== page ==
South Sister Sunrise Climb
August 10-11, 2003
We were a large group, 12 climbers. We met at Sheldon High parking lot and left Eugene on Sunday the 10th at 11:30. We got to the Green Lakes Trailhead at 3:00. We took the Fall Creek Trail to Moraine Lake (arriving by 5:00) and set up camp. We had a beautiful day for our walk up to camp, but the early evening showed us a drop in temperature and some significant wind. This made it easy to call an early evening so we could get 4½ hours rest before our 12:30 wake-up call!
On summit day we hit the trail at 1:20 a.m., the wind had subsided and it felt warm. The forest service has rerouted the trail around the southwest side of Moraine Lake instead of the more direct southerly route. Our group was comprised of various ages and skill levels, fortunately four of us had been up South Sister before and were scattered through the group so everyone could climb at their own pace. We regrouped several times and again at the False Summit at about 4:10 a.m. The wind had again picked up and low clouds that had alternately covered and blown off of the summit were cold and filled with damp moisture. As we got nearer the summit we were truly in the clouds and our goal of seeing the sunrise was very much in doubt. Mountains being as unpredictable as they are we pushed on if for no other reason than to simply summit. Luck was, however with us and as we got to the top, the clouds parted and from the true summit, or the east side most of the group was rewarded with a spectacular sunrise at 6:01 a.m. Our entire group made it to the summit.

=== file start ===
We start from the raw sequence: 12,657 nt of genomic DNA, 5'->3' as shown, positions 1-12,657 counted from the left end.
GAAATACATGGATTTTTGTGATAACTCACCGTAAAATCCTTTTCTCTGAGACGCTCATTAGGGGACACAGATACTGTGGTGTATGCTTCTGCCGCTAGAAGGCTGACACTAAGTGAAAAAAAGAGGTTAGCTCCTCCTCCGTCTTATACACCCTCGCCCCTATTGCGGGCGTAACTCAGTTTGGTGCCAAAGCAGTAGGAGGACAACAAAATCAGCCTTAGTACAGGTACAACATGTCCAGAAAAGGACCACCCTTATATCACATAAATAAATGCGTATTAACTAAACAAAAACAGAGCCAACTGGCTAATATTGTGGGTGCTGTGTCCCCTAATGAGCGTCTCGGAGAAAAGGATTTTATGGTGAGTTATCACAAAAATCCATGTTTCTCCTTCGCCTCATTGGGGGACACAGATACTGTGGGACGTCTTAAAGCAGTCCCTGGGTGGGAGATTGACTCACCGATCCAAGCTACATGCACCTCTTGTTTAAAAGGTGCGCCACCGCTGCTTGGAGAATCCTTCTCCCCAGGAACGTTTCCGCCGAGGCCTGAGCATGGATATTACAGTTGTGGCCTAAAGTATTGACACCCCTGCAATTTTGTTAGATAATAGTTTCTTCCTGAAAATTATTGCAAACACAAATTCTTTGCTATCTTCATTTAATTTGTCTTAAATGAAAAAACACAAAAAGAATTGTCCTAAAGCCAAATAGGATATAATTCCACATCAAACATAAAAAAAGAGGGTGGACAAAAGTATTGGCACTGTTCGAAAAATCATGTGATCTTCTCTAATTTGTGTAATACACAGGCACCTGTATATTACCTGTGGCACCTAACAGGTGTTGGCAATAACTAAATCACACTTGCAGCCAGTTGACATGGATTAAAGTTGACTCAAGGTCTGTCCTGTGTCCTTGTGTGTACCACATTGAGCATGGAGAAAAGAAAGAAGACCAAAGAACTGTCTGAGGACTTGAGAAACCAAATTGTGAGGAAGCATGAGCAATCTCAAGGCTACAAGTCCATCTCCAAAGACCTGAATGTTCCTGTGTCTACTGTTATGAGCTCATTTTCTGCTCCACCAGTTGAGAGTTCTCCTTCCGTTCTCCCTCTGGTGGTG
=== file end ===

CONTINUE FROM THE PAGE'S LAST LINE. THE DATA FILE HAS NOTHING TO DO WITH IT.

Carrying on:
This was a unique view of a mountain we had climbed several times before. We climbed by the light of a full moon, often turning off our headlamps. We had a great view of Mars, a distant forest fire and in the wee hour the moon turned a bright orange-yellow, we assume from smoke.
Climbers were: Luke Laird, Justin Sawyer, Linda Lamb, Lauren Lamb, Elizabeth Lamb, Jason Mueller, John Kaiser, Lisa Yount, Karen McGowen, Dale Aurand, Kim Sawyer & Virgil Lamb (yes this was a family affair).
— photos by Virgil Lamb